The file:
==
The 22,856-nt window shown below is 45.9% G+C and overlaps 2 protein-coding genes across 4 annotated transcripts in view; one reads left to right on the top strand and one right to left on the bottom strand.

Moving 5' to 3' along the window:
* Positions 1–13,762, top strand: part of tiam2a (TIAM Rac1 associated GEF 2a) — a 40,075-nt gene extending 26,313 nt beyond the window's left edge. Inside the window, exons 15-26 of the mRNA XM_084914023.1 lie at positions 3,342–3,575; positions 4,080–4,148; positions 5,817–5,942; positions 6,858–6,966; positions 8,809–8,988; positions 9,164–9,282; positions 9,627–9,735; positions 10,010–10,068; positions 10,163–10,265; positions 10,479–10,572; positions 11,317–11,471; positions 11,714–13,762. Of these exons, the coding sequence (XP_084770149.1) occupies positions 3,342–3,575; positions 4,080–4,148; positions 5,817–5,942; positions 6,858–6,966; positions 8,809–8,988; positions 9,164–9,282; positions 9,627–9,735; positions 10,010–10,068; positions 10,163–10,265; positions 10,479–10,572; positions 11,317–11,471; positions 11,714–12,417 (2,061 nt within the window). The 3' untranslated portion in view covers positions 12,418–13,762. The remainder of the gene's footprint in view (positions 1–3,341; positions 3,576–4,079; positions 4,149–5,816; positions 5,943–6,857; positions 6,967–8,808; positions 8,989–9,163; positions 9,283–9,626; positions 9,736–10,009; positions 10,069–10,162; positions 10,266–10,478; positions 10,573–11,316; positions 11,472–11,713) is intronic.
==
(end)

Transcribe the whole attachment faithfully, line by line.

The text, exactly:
The 22,856-nt window shown below is 45.9% G+C and overlaps 2 protein-coding genes across 4 annotated transcripts in view; one reads left to right on the top strand and one right to left on the bottom strand.

Moving 5' to 3' along the window:
* Positions 1–13,762, top strand: part of tiam2a (TIAM Rac1 associated GEF 2a) — a 40,075-nt gene extending 26,313 nt beyond the window's left edge. Inside the window, exons 15-26 of the mRNA XM_084914023.1 lie at positions 3,342–3,575; positions 4,080–4,148; positions 5,817–5,942; positions 6,858–6,966; positions 8,809–8,988; positions 9,164–9,282; positions 9,627–9,735; positions 10,010–10,068; positions 10,163–10,265; positions 10,479–10,572; positions 11,317–11,471; positions 11,714–13,762. Of these exons, the coding sequence (XP_084770149.1) occupies positions 3,342–3,575; positions 4,080–4,148; positions 5,817–5,942; positions 6,858–6,966; positions 8,809–8,988; positions 9,164–9,282; positions 9,627–9,735; positions 10,010–10,068; positions 10,163–10,265; positions 10,479–10,572; positions 11,317–11,471; positions 11,714–12,417 (2,061 nt within the window). The 3' untranslated portion in view covers positions 12,418–13,762. The remainder of the gene's footprint in view (positions 1–3,341; positions 3,576–4,079; positions 4,149–5,816; positions 5,943–6,857; positions 6,967–8,808; positions 8,989–9,163; positions 9,283–9,626; positions 9,736–10,009; positions 10,069–10,162; positions 10,266–10,478; positions 10,573–11,316; positions 11,472–11,713) is intronic.